by Miss Terry Diner
Pattaya changes as you watch. The once (in)famous Soi Yodsak (Soi 6) is now seeing the influx of some better class establishments and the Queen Victoria Inn is one of these. Having been open for seven months, we felt it was time for an “official” Dining Out Team visit.
Those who are fans of the TV “soap” The Eastenders, will recognise the fac็ade immediately - a faithful copy of the Queen Victoria Inn from the TV series (other than the fact that the TV one is on a corner, so some poetic license was used to “straighten” it).
Entering the Queen Victoria Inn the English pub atmosphere continues with much use of wood panelling, horse brasses, cigarette cards displayed under glass, lace curtains at the windows and even a newspaper front page proclaiming “Titanic Sinks”. And no, it was not the Pattaya Mail, our news is much more current!
The inn has a central bar area, marked with wooden railings, an exit to the accommodation upstairs, and booths around the outside of the ground floor for dining. The booths will take up to 6 people with padded seating too. The service girls are well presented in maroon outfits, complete with maroon bow ties.
The menu, which is undergoing continuous additions, begins with a potted history of the redoubtable lady, Queen Victoria herself. I must admit I did not know she was only 18 when she inherited the throne, or that she had nine children.
Food begins with breakfast and there are several to choose from, most around 70 baht, but the everything-in Albert’s breakfast featuring British favourites such as black pudding and fried bread is 135 baht.
Next up is a page of pies, all priced at B. 155, including steak and ale, Cornish pasty and mince beef and potatoes. These all come with mashed or french-fried potatoes, beans or the vegetables of the day.
The following page has 14 choices of Mains (B. 80-195) ranging from an omelette with various fillings, pork chop, ploughman’s lunches, Cumberland sausage and a mixed grill.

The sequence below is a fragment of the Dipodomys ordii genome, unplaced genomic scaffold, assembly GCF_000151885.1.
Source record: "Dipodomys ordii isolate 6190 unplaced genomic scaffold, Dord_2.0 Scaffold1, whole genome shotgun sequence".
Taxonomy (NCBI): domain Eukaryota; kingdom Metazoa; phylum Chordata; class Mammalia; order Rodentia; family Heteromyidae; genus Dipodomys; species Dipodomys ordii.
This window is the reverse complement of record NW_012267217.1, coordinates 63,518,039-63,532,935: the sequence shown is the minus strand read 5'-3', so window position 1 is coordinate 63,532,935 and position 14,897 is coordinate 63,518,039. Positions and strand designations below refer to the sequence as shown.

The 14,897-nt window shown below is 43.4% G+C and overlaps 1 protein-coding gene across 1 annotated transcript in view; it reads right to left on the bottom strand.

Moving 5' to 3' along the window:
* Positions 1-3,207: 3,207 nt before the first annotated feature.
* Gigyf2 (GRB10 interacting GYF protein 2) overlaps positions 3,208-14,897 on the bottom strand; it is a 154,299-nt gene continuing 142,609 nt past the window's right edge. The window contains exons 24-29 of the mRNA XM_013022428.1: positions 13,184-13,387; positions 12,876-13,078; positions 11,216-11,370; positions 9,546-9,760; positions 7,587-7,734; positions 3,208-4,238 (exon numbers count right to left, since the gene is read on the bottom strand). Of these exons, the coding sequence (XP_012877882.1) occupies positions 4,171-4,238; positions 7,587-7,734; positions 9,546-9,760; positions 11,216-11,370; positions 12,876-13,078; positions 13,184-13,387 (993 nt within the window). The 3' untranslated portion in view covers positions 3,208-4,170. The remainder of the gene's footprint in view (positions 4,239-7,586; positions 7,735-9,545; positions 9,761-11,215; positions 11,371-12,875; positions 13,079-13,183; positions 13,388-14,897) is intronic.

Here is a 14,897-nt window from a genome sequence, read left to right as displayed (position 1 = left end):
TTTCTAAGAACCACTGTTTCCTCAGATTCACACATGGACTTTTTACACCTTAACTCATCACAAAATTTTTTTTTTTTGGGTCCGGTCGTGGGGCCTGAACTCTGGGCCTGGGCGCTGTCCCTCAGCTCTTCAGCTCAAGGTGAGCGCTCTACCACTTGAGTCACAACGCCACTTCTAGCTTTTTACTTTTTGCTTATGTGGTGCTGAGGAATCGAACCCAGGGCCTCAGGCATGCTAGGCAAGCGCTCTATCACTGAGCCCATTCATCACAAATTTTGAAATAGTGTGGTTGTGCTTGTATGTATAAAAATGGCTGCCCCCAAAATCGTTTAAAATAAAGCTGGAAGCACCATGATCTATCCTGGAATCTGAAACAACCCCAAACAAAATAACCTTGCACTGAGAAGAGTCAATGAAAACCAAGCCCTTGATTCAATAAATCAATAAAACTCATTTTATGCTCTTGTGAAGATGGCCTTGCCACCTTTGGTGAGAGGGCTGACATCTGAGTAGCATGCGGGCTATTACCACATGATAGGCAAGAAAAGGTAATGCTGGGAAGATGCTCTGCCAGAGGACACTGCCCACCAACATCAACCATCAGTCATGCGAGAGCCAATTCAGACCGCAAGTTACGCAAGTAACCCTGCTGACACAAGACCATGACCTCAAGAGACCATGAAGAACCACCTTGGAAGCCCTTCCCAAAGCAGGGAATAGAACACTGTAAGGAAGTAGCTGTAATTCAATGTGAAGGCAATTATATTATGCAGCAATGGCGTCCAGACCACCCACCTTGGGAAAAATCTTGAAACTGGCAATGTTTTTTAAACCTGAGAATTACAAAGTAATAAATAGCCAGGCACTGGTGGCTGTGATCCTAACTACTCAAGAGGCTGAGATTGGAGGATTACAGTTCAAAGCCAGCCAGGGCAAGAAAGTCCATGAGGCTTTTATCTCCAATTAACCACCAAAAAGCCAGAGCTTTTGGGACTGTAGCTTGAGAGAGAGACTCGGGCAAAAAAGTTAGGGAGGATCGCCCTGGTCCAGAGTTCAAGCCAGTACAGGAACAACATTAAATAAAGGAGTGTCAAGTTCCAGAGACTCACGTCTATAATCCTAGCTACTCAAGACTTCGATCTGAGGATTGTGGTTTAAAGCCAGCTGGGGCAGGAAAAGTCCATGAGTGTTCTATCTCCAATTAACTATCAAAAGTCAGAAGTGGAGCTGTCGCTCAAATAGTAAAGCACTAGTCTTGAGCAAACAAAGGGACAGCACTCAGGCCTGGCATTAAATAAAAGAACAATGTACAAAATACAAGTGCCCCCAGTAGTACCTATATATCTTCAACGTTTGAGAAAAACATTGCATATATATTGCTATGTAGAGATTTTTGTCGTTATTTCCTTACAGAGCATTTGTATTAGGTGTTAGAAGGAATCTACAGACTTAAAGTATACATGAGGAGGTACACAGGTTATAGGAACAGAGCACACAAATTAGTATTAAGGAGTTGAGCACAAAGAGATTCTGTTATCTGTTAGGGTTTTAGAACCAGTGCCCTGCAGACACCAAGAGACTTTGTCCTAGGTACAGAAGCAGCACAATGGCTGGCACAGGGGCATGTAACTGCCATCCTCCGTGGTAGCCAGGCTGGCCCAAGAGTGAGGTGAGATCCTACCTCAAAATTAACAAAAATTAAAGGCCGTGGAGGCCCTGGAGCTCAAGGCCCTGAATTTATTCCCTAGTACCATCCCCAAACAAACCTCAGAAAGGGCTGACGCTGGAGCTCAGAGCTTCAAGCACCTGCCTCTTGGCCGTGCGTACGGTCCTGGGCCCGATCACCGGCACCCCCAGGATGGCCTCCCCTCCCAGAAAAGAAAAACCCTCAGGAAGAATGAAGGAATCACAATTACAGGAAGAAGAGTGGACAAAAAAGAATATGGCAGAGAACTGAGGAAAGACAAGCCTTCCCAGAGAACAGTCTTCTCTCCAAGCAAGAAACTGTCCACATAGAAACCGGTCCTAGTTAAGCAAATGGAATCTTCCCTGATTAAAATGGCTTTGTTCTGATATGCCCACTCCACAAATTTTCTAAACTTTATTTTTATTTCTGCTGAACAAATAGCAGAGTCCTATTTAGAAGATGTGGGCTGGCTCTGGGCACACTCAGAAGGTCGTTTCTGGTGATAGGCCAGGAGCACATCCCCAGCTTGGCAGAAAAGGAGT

Sandwiches and snacks are next (generally B. 80) with again British favourites such as a chip butty. These are followed by a page of 18 Thai choices (again generally B. 80) with some curries, stir fries, soups and salads. The final page lists beverages, with local beers around B. 60, shorts B. 80-100 and house wine B. 75 per glass. There is also a blackboard specials menu featuring the soup of the day and other special dishes.
We settled into our booth next to a window overlooking the always interesting sights of Soi 6. While perusing the menu I had a Singha Gold, which came perfectly chilled. Madame stuck to soft drinks, being in a non-adventurous mood.
Madame chose chicken in a basket, while I plumped for the gammon steak. A cane basket was brought to the table containing tomato sauce, Worcestershire sauce, HP sauce, vinegar and Coleman’s mustard. Mention must be made of the vinegar bottle. Turn it upside down (holding the stopper in) and the stopper fills up with vinegar. You then take the stopper out and shake all over your food. Natty, and I must admit I had not seen one like this before, though it may be commonplace in British pubs.
Madame’s chicken came in its basket, with french-fries and salad. The chicken was not dried out and the garden vegetables very fresh, according to Madame. My gammon steak was very thick and moist and the large cut chips were not soggy (despite a good dousing in the vinegar). A very good example of this stock British item.
We found the Queen Victoria Inn was presenting some good solid British fare, at the upper end of the “pub grub” cuisine scale. The prices are reasonable and the food very tasty. For those who want a taste of Mother England, this is the place for you. We enjoyed it, and thanks Jimmy, who rang the bell. The second Singha Gold was just as good as the first.
Queen Victoria Inn, 437/137-8 Soi Yodsak (6), telephone 038 425 418